Legal fund pays out €240,000 to meet struck-off solicitor’s liabilities
Imelda Leahy took money from dead woman’s estate and forged documents, judge notes
Almost €240,000 has been paid out of the Law Society’s compensation fund to meet the liabilities of a struck off solicitor, the High Court has heard. File photograph: Eric Luke/The Irish Times.
Almost €240,000 has been paid out of the Law Society’s compensation fund to meet the liabilities of a struck off solicitor, the High Court has heard.
Imelda Leahy, formerly practising as Imelda Leahy & Company Solicitors in Bagenalstown, Co Carlow, was struck off the roll of solicitors in July over findings of professional misconduct, including taking some €173,543 from a deceased woman’s estate when she was not entitled to.
When making the strike off order, the president of the High Court, Mr Justice Peter Kelly said that given the level of “miscreancy” involved, Ms Leahy was “not a fit and proper person to be a solicitor”.
He said he was very concerned she had provided the Solicitors’ Disciplinary Tribunal with forged authorisations and forged opinion of a barrister purportedly authorising some of the disputed payments to her.
He also directed that documents in the case be provided to the Garda Bureau of Fraud Investigation for consideration.
When the matter returned before the judge on Friday, he was told that €239,451 had been paid out of the society’s compensation fund in relation to Ms Leahy’s liabilities.
Noting that this was the “final chapter” in the proceedings, he made various orders on consent to finalise accounts and permit the society hold any monies received by Ms Leahy’s former practice to offset the compensation fund payments.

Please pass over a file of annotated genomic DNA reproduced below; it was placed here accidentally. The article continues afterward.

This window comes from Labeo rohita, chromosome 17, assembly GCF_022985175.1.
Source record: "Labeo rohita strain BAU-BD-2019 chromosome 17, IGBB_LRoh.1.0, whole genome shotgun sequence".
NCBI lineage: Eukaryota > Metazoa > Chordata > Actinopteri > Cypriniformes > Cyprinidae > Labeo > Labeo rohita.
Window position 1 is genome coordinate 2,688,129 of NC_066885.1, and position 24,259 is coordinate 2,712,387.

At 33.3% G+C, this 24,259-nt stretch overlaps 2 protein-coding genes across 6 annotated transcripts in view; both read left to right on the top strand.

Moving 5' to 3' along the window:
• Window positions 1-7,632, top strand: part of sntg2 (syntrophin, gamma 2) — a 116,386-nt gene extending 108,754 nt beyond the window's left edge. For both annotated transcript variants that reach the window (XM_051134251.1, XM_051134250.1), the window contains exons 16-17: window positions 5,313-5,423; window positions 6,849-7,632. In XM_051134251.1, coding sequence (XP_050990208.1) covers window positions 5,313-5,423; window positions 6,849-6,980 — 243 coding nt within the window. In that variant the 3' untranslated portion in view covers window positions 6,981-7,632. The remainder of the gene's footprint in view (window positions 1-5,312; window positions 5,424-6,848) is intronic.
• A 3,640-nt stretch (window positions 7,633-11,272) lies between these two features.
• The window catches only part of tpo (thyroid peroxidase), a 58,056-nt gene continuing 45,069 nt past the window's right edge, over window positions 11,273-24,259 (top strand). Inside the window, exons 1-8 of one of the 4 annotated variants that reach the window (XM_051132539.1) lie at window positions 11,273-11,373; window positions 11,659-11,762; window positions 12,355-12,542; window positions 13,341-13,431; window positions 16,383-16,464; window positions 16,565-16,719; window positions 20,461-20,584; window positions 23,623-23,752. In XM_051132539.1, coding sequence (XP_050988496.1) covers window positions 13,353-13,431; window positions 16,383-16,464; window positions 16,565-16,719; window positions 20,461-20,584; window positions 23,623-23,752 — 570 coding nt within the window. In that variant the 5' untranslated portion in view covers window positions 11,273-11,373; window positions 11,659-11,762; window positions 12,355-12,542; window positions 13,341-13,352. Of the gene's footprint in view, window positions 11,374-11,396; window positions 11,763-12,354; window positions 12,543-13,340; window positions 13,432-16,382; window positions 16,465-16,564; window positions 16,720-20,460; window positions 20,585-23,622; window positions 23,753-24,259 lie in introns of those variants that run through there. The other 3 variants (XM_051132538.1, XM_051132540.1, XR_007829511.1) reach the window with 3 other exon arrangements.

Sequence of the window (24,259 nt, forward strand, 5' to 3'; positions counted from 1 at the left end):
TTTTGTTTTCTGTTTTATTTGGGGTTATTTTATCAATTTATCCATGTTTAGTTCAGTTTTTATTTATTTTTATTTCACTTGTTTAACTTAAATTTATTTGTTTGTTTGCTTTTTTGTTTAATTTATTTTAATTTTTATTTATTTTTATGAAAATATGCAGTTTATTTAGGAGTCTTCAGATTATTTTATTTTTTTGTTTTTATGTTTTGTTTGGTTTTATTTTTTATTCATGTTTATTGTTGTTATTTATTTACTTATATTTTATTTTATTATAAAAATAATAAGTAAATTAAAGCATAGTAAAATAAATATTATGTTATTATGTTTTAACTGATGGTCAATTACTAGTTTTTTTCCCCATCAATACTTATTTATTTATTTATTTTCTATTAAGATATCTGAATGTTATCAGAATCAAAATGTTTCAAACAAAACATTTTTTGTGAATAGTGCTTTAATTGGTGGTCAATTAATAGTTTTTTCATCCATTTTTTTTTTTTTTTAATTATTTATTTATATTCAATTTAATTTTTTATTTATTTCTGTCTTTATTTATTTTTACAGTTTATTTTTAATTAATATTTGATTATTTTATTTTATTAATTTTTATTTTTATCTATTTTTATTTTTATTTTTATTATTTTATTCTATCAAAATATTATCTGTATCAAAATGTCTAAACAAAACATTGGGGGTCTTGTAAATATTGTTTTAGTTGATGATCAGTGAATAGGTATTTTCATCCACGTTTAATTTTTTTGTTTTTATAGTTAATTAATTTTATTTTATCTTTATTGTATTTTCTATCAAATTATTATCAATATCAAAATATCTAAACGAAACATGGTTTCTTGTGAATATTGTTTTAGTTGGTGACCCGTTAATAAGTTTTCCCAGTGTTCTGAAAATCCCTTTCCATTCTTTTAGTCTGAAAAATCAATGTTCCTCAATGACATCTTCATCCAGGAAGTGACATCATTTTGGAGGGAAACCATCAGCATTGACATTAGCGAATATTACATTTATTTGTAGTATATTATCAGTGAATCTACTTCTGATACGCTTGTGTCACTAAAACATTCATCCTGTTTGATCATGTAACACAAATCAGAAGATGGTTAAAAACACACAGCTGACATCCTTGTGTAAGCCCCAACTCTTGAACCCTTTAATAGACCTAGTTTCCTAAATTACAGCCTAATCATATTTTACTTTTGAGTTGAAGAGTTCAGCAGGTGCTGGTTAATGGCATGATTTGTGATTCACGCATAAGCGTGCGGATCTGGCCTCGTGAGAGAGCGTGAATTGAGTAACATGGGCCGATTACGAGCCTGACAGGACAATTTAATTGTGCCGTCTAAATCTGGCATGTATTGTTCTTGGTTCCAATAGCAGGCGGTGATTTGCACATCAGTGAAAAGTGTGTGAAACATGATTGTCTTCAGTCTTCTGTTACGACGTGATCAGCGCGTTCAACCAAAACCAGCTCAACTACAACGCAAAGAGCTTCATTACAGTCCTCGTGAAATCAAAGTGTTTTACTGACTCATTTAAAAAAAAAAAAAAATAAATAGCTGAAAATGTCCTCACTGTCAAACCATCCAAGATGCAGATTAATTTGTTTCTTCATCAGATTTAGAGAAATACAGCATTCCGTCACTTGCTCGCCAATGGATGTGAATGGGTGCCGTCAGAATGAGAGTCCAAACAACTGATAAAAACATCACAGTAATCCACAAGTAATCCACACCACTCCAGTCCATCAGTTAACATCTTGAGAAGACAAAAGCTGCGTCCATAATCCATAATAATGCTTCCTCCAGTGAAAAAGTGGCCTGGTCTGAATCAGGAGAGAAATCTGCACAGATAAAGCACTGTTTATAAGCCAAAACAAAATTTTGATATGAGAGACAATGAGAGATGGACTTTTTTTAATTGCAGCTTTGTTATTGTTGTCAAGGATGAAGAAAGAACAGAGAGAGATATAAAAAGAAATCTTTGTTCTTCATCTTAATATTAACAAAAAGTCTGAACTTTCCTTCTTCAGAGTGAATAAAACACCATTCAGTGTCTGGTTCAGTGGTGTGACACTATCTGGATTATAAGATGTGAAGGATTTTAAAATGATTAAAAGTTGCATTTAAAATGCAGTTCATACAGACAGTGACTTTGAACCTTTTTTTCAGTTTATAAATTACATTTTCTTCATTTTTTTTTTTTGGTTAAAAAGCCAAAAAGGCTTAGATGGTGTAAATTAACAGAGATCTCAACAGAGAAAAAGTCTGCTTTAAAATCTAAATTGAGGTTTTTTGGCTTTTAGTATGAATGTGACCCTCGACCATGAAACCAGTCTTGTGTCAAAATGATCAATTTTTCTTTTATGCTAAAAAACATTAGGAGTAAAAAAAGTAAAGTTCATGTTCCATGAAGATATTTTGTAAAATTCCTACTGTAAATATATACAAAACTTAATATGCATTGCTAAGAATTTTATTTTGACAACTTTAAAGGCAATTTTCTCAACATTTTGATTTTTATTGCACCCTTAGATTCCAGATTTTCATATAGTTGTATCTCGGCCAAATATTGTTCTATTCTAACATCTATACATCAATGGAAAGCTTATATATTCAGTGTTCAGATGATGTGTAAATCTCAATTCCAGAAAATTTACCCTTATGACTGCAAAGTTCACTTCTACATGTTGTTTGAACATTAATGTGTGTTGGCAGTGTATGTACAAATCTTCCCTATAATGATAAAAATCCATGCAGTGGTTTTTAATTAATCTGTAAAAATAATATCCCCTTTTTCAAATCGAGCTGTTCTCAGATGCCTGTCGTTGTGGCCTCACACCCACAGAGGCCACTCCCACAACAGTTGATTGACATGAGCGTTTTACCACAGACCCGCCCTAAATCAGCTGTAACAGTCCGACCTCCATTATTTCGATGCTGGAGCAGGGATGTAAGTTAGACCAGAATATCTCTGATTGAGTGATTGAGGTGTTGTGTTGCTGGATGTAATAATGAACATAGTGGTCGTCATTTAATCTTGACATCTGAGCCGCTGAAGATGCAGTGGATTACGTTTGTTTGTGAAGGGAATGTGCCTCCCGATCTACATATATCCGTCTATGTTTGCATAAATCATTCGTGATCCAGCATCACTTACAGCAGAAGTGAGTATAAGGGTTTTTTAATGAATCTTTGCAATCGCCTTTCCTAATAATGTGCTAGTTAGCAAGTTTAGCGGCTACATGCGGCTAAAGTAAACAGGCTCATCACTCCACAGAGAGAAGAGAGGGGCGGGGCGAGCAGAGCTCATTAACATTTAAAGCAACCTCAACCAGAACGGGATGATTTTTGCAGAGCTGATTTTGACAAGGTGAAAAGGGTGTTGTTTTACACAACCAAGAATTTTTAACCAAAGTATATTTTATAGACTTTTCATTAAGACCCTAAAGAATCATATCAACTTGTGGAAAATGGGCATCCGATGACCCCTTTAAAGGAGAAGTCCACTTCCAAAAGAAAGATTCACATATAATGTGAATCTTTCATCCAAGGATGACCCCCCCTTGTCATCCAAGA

Ms Leahy will receive a final payment of €600 towards living expenses. The society previously consented to her receiving, out of fee monies received by her practice, €150 in weekly living expenses over a period.
The strike off application arose from findings last February of the tribunal, including that Ms Leahy had, between September 2013 and October 2014, transferred sums totalling about €130,000 on 25 separate occasions from the estate of a deceased woman.
The court was also told Ms Leahy had also taken two payments of €15,000 each plus travel expenses of €1,300, from the same estate, and those payments were not recorded in the office ledger account for that client.
The Succession Act provides, because Ms Leahy was executrix of the estate and had witnessed the will, any bequest or estate interest was null and void. The tribunal also found a €10,000 bequest from the estate to priests in Bagenalstown was not paid in a timely manner.
Ms Leahy was solicitor for a number of clients in flooding cases and the tribunal found she had not told them of the full settlement amounts in their cases, and appeared to have allowed a shortfall of some €36,000 in client funds due to third parties because she transferred excessive costs in those.
The tribunal also found she had taken costs of some €47,150 before Vat from another estate without authority from the client. A solicitor on behalf of Ms Leahy said she is a lone parent with a €300,000 mortgage and argued she had not personally benefitted from the matters alleged and is not dishonest.
Ms Leahy was previously found guilty in 2011 by the tribunal of misconduct in that she, in order to draw down a €5.8 million sum from a bank, confirmed to its solicitor in December 2007 that she had received a full 10 per cent deposit of €500,000 in relation to 10 sales when she had not.
Arising from that, the former president of the High Court approved the tribunal’s recommendation permitting her continue practice under supervision.